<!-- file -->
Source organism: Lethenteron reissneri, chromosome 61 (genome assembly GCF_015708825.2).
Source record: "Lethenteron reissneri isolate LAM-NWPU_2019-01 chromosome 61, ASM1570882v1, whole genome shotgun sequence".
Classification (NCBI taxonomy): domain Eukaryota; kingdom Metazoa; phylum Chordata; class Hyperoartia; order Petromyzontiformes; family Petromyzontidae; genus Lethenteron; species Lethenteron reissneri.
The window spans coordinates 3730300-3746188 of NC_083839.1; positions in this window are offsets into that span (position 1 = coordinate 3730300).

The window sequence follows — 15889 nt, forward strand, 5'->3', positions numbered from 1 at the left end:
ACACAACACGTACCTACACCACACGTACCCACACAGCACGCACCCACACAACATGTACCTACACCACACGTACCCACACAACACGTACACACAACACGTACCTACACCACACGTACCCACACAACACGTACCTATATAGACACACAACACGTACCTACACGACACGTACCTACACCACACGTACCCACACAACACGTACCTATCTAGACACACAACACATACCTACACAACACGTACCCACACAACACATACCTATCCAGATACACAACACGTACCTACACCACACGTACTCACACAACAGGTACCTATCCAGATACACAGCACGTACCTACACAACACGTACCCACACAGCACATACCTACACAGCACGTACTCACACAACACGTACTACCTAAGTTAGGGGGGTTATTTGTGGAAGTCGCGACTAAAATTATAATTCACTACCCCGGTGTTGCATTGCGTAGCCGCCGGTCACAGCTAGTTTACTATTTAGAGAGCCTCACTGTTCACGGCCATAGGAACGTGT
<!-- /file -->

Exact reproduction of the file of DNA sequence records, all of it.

Source organism: Lethenteron reissneri, chromosome 61 (genome assembly GCF_015708825.2).
Source record: "Lethenteron reissneri isolate LAM-NWPU_2019-01 chromosome 61, ASM1570882v1, whole genome shotgun sequence".
Classification (NCBI taxonomy): domain Eukaryota; kingdom Metazoa; phylum Chordata; class Hyperoartia; order Petromyzontiformes; family Petromyzontidae; genus Lethenteron; species Lethenteron reissneri.
The window spans coordinates 3730300-3746188 of NC_083839.1; positions in this window are offsets into that span (position 1 = coordinate 3730300).

The window sequence follows — 15889 nt, forward strand, 5'->3', positions numbered from 1 at the left end:
ACACAACACGTACCTACACCACACGTACCCACACAGCACGCACCCACACAACATGTACCTACACCACACGTACCCACACAACACGTACACACAACACGTACCTACACCACACGTACCCACACAACACGTACCTATATAGACACACAACACGTACCTACACGACACGTACCTACACCACACGTACCCACACAACACGTACCTATCTAGACACACAACACATACCTACACAACACGTACCCACACAACACATACCTATCCAGATACACAACACGTACCTACACCACACGTACTCACACAACAGGTACCTATCCAGATACACAGCACGTACCTACACAACACGTACCCACACAGCACATACCTACACAGCACGTACTCACACAACACGTACTACCTAAGTTAGGGGGGTTATTTGTGGAAGTCGCGACTAAAATTATAATTCACTACCCCGGTGTTGCATTGCGTAGCCGCCGGTCACAGCTAGTTTACTATTTAGAGAGCCTCACTGTTCACGGCCATAGGAACGTGT